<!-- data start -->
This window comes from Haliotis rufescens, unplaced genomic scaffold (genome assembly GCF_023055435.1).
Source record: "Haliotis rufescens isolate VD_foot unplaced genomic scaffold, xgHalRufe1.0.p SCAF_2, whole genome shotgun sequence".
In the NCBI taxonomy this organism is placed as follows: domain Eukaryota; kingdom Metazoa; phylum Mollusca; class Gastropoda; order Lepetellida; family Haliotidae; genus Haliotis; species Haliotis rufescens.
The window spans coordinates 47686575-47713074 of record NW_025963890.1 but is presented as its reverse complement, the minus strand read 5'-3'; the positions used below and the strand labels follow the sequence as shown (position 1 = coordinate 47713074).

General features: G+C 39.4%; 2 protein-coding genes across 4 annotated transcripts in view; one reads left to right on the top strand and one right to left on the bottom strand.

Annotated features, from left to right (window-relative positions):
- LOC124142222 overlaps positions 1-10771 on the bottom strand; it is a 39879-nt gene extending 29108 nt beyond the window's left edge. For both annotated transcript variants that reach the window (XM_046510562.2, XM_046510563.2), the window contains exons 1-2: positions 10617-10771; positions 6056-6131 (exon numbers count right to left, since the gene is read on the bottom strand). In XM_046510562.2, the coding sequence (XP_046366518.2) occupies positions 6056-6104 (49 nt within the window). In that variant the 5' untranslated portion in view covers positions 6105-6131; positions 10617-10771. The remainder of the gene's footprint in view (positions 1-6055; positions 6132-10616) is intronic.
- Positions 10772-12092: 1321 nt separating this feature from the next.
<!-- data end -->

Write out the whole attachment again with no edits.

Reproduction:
This window comes from Haliotis rufescens, unplaced genomic scaffold (genome assembly GCF_023055435.1).
Source record: "Haliotis rufescens isolate VD_foot unplaced genomic scaffold, xgHalRufe1.0.p SCAF_2, whole genome shotgun sequence".
In the NCBI taxonomy this organism is placed as follows: domain Eukaryota; kingdom Metazoa; phylum Mollusca; class Gastropoda; order Lepetellida; family Haliotidae; genus Haliotis; species Haliotis rufescens.
The window spans coordinates 47686575-47713074 of record NW_025963890.1 but is presented as its reverse complement, the minus strand read 5'-3'; the positions used below and the strand labels follow the sequence as shown (position 1 = coordinate 47713074).

General features: G+C 39.4%; 2 protein-coding genes across 4 annotated transcripts in view; one reads left to right on the top strand and one right to left on the bottom strand.

Annotated features, from left to right (window-relative positions):
- LOC124142222 overlaps positions 1-10771 on the bottom strand; it is a 39879-nt gene extending 29108 nt beyond the window's left edge. For both annotated transcript variants that reach the window (XM_046510562.2, XM_046510563.2), the window contains exons 1-2: positions 10617-10771; positions 6056-6131 (exon numbers count right to left, since the gene is read on the bottom strand). In XM_046510562.2, the coding sequence (XP_046366518.2) occupies positions 6056-6104 (49 nt within the window). In that variant the 5' untranslated portion in view covers positions 6105-6131; positions 10617-10771. The remainder of the gene's footprint in view (positions 1-6055; positions 6132-10616) is intronic.
- Positions 10772-12092: 1321 nt separating this feature from the next.